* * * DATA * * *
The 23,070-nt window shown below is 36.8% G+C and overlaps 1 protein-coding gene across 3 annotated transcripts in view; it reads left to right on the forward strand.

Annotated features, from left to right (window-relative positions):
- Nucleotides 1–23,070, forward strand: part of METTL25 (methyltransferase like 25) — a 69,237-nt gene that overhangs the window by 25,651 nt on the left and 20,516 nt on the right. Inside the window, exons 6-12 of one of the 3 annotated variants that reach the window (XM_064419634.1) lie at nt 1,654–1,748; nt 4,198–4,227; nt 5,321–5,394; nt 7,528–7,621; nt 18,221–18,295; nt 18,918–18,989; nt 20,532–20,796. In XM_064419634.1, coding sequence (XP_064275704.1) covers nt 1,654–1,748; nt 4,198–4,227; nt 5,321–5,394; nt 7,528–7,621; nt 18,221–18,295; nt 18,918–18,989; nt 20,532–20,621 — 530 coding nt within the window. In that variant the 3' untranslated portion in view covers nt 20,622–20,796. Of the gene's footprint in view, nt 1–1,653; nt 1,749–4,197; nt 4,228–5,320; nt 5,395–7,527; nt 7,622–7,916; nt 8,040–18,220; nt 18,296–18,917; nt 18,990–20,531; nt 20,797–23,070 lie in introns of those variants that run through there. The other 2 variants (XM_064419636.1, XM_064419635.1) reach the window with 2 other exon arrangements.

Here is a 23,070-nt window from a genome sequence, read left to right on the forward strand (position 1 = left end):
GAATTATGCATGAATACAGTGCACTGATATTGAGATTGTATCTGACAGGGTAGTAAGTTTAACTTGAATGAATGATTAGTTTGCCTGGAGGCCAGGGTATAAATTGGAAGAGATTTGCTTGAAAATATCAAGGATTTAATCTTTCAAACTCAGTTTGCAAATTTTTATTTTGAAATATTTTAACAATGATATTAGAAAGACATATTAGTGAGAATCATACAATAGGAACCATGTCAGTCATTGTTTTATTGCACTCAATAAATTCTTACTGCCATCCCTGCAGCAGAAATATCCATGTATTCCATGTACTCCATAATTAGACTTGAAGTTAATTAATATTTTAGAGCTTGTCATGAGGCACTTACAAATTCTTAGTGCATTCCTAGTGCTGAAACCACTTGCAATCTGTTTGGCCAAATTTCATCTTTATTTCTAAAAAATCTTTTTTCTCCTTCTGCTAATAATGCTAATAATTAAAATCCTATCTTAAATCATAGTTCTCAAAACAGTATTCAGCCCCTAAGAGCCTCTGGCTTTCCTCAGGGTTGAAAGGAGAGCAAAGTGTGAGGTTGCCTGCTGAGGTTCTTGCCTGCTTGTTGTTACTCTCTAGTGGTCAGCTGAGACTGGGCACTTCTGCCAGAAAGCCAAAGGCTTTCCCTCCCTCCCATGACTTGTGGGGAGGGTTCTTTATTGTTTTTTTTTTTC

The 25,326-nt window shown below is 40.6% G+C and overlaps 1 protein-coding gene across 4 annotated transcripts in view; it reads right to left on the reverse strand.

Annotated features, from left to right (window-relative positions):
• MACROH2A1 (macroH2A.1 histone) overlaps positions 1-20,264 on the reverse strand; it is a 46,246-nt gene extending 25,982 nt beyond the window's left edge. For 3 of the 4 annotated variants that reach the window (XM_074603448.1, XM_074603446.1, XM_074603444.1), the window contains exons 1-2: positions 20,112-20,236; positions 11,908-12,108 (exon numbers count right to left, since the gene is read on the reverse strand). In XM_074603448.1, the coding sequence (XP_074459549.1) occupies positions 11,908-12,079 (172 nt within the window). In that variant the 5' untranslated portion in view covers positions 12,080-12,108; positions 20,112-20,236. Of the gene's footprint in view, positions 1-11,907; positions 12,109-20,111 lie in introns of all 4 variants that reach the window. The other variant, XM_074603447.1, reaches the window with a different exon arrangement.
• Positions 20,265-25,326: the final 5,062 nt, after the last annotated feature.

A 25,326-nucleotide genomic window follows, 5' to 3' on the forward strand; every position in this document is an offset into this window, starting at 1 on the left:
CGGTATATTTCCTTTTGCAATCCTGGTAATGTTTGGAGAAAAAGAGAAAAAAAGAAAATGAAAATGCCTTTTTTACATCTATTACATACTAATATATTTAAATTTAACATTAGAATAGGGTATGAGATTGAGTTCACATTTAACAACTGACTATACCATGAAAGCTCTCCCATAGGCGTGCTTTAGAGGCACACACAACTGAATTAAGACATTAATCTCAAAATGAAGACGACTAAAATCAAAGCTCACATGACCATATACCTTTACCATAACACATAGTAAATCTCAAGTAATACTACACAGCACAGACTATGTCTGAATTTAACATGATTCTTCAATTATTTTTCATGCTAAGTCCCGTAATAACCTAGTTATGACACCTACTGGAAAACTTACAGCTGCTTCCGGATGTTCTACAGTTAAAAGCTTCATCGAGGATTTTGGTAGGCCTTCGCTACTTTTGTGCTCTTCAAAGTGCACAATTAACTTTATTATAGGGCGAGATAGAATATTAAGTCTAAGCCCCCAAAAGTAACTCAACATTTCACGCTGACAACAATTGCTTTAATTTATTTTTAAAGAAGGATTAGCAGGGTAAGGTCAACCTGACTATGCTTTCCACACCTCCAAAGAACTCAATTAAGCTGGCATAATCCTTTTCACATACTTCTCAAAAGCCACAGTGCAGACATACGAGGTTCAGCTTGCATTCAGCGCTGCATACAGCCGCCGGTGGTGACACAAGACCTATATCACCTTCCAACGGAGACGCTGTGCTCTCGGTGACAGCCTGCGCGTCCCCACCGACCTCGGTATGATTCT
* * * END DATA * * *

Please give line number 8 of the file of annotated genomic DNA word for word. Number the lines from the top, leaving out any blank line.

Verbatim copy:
• MACROH2A1 (macroH2A.1 histone) overlaps positions 1-20,264 on the reverse strand; it is a 46,246-nt gene extending 25,982 nt beyond the window's left edge. For 3 of the 4 annotated variants that reach the window (XM_074603448.1, XM_074603446.1, XM_074603444.1), the window contains exons 1-2: positions 20,112-20,236; positions 11,908-12,108 (exon numbers count right to left, since the gene is read on the reverse strand). In XM_074603448.1, the coding sequence (XP_074459549.1) occupies positions 11,908-12,079 (172 nt within the window). In that variant the 5' untranslated portion in view covers positions 12,080-12,108; positions 20,112-20,236. Of the gene's footprint in view, positions 1-11,907; positions 12,109-20,111 lie in introns of all 4 variants that reach the window. The other variant, XM_074603447.1, reaches the window with a different exon arrangement.